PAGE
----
I never saw her. I heard the noise first. Then I heard Wayne yell. He saw her. He heard her. Just as he was about to reach that berry, a black bear who was hiding in the blackberry bush let her presence be known by woofing at him. As I turned back up the trail, there was my husband doing some Fred Flintstones thing with his feet, trying to run but yet not being able to move. I see the people who were behind us on the trail turn and run one direction and others who were in front of us run away from us. We were left to defend our ground and ourselves against this bear not knowing if the bear was going to charge us or not.
I grabbed The Short Chic’s arm and swung her around me. I stood as close to my husband as I could and in what felt like hours (but really was only a few seconds) we realized that bear had no interest in charging us; she wanted Wayne to leave her berries alone!
We moved safely up the trail. I am no judge of distance but we put enough space between that bear and us so that I felt safe. Ironically, that bear was completely hidden in the dense forest prior to letting us know she was there but after she gave us announced herself, we watched as that bear shook the living dickens out of the trees and the berry bushes. As the trees were shaking, we stopped everyone who was walking on the trail and explained there was a bear right there and I could see people up the trail hiding around a bend, their numbers growing as well.
As we stood in safety waiting for our hearts to stop racing and for us to feel strength in our knees the next part of this story occurred. A baby bear walked down from the hill, crossed the trail, and went into the trees to the bear who woofed. The realization that we inadvertently had been standing/hiking in-between a momma bear and her cub hit us like a ton of bricks.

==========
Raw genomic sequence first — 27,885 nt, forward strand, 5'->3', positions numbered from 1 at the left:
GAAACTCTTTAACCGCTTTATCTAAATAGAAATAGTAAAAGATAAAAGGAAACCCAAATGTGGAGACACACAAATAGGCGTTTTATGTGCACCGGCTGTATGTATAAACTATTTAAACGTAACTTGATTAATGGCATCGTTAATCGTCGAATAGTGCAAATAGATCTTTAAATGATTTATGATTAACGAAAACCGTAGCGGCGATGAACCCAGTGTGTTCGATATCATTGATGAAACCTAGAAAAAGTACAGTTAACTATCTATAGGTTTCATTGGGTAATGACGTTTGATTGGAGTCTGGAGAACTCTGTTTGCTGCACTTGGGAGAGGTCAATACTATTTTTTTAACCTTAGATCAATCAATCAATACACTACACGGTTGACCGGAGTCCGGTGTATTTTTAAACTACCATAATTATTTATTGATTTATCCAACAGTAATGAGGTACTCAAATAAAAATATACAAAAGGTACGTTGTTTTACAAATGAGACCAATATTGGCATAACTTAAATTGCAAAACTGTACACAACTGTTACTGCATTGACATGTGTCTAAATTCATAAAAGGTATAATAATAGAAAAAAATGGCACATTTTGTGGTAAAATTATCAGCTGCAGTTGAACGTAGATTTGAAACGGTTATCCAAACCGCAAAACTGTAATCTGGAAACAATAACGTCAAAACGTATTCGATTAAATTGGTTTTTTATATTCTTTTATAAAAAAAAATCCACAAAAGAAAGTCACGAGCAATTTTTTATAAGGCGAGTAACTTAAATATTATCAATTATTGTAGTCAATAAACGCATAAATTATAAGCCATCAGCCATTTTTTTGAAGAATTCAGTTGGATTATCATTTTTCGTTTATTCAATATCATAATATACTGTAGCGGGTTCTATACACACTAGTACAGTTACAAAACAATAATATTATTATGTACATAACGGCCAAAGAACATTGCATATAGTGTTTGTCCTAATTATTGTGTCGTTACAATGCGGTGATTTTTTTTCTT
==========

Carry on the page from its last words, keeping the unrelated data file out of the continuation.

I think Momma Bear had been shaking that tree to knock the berries to the ground so Baby Bear could eat them with ease. A few moments after the Baby Bear joined the Momma Bear the shaking ceased. A few minutes later, both bears walked back onto the trail. Momma Bear never looked at us, she looked up the trail in the opposite direction of us but that Baby Bear turned and looked right in our direction. I had carried all of that camera equipment just hoping to spy a bear and here I was on the same trail and total strangers had to suggest taking photos!
Momma Bear and Baby Bear walked up the trail away from us. In fact, just as they were reaching the bend with all the hikers hiding they turned to the forest and walked off the trail to not be seen again. It was as if time held still. I have no idea how long we all stayed in our safe spots before finally one of the hikers behind us came around the bend. I signaled where the bears had left the trail. He made it by safely so the masses decided to get finish the hike and get off the trail.
The Short Chic never got her ice cream for lunch. By the time we got back it was nearing 5:00 p.m. and time for dinner. We met the rest of our party at PawPaw’s Kajun Kitchen in Sevierville on Wears Valley Road for some of the most amazing cajun food I have ever had. As we told our friends our story of the bears we guzzled sweet tea and munched on boudin balls and catfish. There was a lady sitting behind me who kept advising me on the menu so I struck up a conversation with her. Turns out she was the owners Momma visiting her daughter from New Orleans. Her accent was thick and she was a delight! I gave her every opportunity to take credit for raising such an amazing cook but she never once did. We ended the night with the white chocolate bread pudding and left that place happy that the bear did not eat us so that we could enjoy such amazing food!